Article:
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AFP 2019 Blog

Blockchain: Maximizing the Potential Value

May 17, 2019

By Angela Lawson, Senior Payments Consultant, Federal Reserve Bank of Minneapolis

Should blockchain be on the minds of business leaders? While it may be tempting to give a definitive “yes or no” answer, the practical response is, “It depends.”

In our AFP 2019 panel discussion, Avoid Mistakes: Make Fewer Assumptions About Blockchain, experts in banking, technology and finance will help you both understand the landscape of blockchain adoption, and steer clear of the hazards others have encountered in exploring a much-hyped, but complicated, new technology.

In the 10 years since the publication of the 2008 whitepaper, Bitcoin: A Peer-to-Peer Electronic Cash System, the potential applications of its proposed “chain of blocks” system has expanded far beyond payments. Proponents of the multiparty shared ledger, where the participants themselves contribute to the operation, security and resilience of the system without reliance on a single owner, have enumerated hundreds of use cases in various industries from land registry to healthcare. However, in the past year or so, what was once a multitude of potential use cases have contracted as business leaders ask themselves if blockchain delivers improvement over traditional solutions to their business problems.


There are some key issues affecting the progress of blockchain, which we will examine in the session. With their unique perspectives, our panelists will weigh in on how these challenges can potentially be overcome.

Aligning stakeholders

One key obstacle that blockchain faces is whether stakeholders can agree on it. “Blockchain can be a very effective way of keeping a group of participants on the same page regarding their transactions, but they aren’t much use if participants aren’t on the same page to start with” said Jesse McWaters, financial innovation lead for The World Economic Forum, and a member of our panel. “Success will require coalitions to be built, standards to be aligned, and liability frameworks to be defined if effective networks are to take root.”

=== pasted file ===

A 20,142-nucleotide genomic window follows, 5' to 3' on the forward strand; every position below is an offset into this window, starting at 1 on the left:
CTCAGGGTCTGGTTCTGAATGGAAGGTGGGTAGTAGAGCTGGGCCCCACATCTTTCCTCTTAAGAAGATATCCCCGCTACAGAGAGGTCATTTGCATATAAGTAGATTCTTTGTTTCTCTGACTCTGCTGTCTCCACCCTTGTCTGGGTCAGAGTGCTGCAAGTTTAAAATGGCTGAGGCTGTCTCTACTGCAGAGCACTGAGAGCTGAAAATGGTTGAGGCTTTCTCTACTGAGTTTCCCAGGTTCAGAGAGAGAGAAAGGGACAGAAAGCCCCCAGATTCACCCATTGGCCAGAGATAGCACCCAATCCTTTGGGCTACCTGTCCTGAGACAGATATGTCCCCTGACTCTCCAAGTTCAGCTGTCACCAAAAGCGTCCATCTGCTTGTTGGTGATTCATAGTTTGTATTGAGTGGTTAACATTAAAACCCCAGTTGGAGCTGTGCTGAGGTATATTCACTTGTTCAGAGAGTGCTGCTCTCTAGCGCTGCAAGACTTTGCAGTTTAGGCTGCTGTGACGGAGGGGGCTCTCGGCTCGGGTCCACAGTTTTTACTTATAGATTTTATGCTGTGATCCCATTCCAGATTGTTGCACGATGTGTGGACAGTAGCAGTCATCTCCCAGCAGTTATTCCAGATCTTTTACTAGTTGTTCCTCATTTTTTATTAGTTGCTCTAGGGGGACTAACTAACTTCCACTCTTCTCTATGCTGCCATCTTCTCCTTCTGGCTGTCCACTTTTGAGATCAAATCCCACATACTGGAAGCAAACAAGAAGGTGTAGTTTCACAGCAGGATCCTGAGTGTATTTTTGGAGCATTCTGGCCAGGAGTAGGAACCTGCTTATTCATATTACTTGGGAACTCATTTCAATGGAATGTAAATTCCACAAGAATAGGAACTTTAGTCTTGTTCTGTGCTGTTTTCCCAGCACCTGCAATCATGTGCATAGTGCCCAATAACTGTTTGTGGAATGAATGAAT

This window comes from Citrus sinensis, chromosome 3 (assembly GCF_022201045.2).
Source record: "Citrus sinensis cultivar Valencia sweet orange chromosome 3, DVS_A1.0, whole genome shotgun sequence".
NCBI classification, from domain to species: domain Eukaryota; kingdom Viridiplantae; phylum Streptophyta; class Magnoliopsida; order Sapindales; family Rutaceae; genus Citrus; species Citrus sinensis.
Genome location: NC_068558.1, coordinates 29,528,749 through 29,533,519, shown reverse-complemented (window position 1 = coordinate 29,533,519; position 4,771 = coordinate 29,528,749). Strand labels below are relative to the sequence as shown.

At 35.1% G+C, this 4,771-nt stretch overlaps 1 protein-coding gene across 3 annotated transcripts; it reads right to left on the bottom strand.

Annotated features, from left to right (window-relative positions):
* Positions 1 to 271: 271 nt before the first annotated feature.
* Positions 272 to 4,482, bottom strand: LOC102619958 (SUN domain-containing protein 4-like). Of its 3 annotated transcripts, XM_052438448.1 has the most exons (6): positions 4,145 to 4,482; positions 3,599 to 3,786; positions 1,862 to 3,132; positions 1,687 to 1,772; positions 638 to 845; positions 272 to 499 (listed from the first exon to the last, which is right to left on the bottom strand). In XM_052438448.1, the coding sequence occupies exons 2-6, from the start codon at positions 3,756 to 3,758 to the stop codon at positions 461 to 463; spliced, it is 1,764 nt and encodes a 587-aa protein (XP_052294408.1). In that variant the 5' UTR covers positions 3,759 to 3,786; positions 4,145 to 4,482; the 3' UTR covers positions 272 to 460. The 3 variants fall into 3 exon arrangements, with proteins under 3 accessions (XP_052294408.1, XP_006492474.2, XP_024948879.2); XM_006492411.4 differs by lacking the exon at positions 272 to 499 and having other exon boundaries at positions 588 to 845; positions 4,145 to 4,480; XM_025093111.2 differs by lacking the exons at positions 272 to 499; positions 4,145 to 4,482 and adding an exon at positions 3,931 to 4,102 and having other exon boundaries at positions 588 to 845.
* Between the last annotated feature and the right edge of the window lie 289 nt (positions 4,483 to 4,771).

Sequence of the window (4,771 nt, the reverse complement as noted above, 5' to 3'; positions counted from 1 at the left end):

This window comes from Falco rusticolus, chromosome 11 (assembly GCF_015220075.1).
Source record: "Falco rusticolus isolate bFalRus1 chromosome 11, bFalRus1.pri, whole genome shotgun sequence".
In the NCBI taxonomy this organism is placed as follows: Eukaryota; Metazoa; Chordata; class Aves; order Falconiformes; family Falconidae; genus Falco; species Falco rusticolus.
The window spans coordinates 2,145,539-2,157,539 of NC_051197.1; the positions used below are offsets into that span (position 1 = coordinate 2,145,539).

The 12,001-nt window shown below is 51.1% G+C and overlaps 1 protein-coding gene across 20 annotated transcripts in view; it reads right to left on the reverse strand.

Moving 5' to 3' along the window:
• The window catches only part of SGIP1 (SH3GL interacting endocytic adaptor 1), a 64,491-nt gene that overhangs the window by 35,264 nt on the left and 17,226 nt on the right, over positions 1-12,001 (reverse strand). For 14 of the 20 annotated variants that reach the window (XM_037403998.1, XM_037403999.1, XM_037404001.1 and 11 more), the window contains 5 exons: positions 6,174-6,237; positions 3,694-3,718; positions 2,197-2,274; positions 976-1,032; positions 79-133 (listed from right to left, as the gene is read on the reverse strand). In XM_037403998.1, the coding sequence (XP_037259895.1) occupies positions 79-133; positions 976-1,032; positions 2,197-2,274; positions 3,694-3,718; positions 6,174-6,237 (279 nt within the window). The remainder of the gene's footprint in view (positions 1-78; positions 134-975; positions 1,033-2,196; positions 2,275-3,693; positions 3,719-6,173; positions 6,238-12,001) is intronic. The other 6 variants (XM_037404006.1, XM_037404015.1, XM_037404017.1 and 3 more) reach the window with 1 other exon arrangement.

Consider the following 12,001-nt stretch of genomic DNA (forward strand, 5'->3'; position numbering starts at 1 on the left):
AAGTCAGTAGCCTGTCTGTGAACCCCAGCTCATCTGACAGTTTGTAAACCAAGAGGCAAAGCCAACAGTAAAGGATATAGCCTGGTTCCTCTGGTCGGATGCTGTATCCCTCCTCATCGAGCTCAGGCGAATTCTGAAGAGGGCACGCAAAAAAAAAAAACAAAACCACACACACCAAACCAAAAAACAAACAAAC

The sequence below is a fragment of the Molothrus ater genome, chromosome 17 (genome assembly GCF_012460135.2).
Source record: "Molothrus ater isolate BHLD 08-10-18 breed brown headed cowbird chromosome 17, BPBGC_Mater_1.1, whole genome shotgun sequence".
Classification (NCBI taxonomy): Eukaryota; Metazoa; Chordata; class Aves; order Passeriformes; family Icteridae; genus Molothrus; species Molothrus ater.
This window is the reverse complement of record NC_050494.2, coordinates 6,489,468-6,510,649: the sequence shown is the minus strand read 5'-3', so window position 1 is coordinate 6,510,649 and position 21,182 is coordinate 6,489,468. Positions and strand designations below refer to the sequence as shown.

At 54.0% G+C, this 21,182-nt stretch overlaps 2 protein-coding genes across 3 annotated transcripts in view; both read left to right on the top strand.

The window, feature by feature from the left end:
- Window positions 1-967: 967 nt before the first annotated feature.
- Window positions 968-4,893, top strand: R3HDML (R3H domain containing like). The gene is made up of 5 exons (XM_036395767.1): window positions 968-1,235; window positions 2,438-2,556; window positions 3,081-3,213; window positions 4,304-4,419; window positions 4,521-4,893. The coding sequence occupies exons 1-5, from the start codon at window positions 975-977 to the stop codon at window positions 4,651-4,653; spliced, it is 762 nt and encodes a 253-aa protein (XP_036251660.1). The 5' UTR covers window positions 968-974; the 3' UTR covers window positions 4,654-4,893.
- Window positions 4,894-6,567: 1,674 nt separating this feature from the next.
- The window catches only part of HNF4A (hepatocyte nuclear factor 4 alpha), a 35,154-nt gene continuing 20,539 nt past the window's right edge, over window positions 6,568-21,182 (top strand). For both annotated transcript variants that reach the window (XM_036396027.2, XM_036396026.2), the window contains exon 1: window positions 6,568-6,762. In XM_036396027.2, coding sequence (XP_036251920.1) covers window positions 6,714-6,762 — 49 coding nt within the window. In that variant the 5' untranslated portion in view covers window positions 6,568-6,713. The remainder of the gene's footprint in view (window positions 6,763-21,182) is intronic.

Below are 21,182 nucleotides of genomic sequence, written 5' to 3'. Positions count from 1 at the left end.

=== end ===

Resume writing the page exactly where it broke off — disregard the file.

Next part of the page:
Additionally, panelist Michael Concannon, vice president of technology at American Express, recently noted the challenges of working with outside partners who may or may not be as far along on the technology learning curve.  

Technical complexity

It’s no secret that blockchain is a very complex technology that can be difficult to implement. Panelist Jim Cunha, senior vice president at the Federal Reserve Bank of Boston, and his team, recognized the importance of hands-on experience. They recently published a whitepaper detailing both the successes and challenges the team encountered while experimenting with the technology.


What’s more, the terms often used to describe blockchain can be misleading. Words like “immutable” or “secure” are often problematic. Cunha was one of a team of contributors from around the Federal Reserve System behind the recent paper that discussed blockchain terminology. The contributors concluded that most of the terms used to describe blockchain technology are misleading. “The terms often suggest that the ‘natural’ design of blockchain delivers capabilities achievable only through specific design choices or with the addition of other systems or technologies,” they wrote.


With this collection of practical experience, and insight from true experts in their fields, you’ll leave this session empowered with knowledge to make your own decisions about how, or if, blockchain should or could play a role in your organizations future.

Don’t miss our session, Avoid Mistakes: Make Fewer Assumptions About Blockchain, which is part of the Payments Track at AFP 2019. Register for the conference here.